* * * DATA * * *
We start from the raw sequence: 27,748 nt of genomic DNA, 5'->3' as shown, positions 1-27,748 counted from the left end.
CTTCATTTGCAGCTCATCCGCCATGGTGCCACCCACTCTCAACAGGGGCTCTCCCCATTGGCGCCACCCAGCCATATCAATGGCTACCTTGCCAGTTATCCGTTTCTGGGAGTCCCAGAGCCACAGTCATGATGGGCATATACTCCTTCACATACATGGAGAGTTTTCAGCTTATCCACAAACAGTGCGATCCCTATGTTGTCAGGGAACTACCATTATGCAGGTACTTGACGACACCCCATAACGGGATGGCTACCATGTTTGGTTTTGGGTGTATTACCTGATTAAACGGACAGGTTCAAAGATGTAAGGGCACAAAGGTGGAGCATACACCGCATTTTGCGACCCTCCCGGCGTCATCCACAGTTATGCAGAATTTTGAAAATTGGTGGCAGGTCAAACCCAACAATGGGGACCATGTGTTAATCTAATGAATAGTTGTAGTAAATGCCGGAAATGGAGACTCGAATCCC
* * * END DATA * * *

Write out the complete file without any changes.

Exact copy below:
We start from the raw sequence: 27,748 nt of genomic DNA, 5'->3' as shown, positions 1-27,748 counted from the left end.
CTTCATTTGCAGCTCATCCGCCATGGTGCCACCCACTCTCAACAGGGGCTCTCCCCATTGGCGCCACCCAGCCATATCAATGGCTACCTTGCCAGTTATCCGTTTCTGGGAGTCCCAGAGCCACAGTCATGATGGGCATATACTCCTTCACATACATGGAGAGTTTTCAGCTTATCCACAAACAGTGCGATCCCTATGTTGTCAGGGAACTACCATTATGCAGGTACTTGACGACACCCCATAACGGGATGGCTACCATGTTTGGTTTTGGGTGTATTACCTGATTAAACGGACAGGTTCAAAGATGTAAGGGCACAAAGGTGGAGCATACACCGCATTTTGCGACCCTCCCGGCGTCATCCACAGTTATGCAGAATTTTGAAAATTGGTGGCAGGTCAAACCCAACAATGGGGACCATGTGTTAATCTAATGAATAGTTGTAGTAAATGCCGGAAATGGAGACTCGAATCCC